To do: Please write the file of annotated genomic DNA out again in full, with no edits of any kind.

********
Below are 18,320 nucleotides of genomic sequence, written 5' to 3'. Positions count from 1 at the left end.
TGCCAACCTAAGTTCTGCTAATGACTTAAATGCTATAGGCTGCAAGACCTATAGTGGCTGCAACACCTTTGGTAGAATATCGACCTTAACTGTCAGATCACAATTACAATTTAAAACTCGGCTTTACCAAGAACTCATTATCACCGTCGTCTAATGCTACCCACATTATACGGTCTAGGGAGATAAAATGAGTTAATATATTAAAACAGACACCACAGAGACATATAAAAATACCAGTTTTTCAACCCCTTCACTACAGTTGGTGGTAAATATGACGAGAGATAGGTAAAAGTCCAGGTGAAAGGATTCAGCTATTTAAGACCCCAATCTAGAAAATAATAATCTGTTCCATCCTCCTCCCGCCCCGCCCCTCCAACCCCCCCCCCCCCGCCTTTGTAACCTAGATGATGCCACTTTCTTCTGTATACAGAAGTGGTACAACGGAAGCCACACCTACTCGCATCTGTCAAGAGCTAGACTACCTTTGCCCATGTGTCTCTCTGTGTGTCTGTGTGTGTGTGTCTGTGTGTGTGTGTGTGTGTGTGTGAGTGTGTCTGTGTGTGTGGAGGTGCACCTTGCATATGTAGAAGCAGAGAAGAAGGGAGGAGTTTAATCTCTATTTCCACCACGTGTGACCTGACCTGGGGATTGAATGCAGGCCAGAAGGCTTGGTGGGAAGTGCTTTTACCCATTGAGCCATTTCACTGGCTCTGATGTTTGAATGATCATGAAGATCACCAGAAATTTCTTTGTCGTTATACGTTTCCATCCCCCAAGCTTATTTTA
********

Below are 18,320 nucleotides of genomic sequence, written 5' to 3'. Positions count from 1 at the left end.
TGCCAACCTAAGTTCTGCTAATGACTTAAATGCTATAGGCTGCAAGACCTATAGTGGCTGCAACACCTTTGGTAGAATATCGACCTTAACTGTCAGATCACAATTACAATTTAAAACTCGGCTTTACCAAGAACTCATTATCACCGTCGTCTAATGCTACCCACATTATACGGTCTAGGGAGATAAAATGAGTTAATATATTAAAACAGACACCACAGAGACATATAAAAATACCAGTTTTTCAACCCCTTCACTACAGTTGGTGGTAAATATGACGAGAGATAGGTAAAAGTCCAGGTGAAAGGATTCAGCTATTTAAGACCCCAATCTAGAAAATAATAATCTGTTCCATCCTCCTCCCGCCCCGCCCCTCCAACCCCCCCCCCCCCGCCTTTGTAACCTAGATGATGCCACTTTCTTCTGTATACAGAAGTGGTACAACGGAAGCCACACCTACTCGCATCTGTCAAGAGCTAGACTACCTTTGCCCATGTGTCTCTCTGTGTGTCTGTGTGTGTGTGTCTGTGTGTGTGTGTGTGTGTGTGTGAGTGTGTCTGTGTGTGTGGAGGTGCACCTTGCATATGTAGAAGCAGAGAAGAAGGGAGGAGTTTAATCTCTATTTCCACCACGTGTGACCTGACCTGGGGATTGAATGCAGGCCAGAAGGCTTGGTGGGAAGTGCTTTTACCCATTGAGCCATTTCACTGGCTCTGATGTTTGAATGATCATGAAGATCACCAGAAATTTCTTTGTCGTTATACGTTTCCATCCCCCAAGCTTATTTTA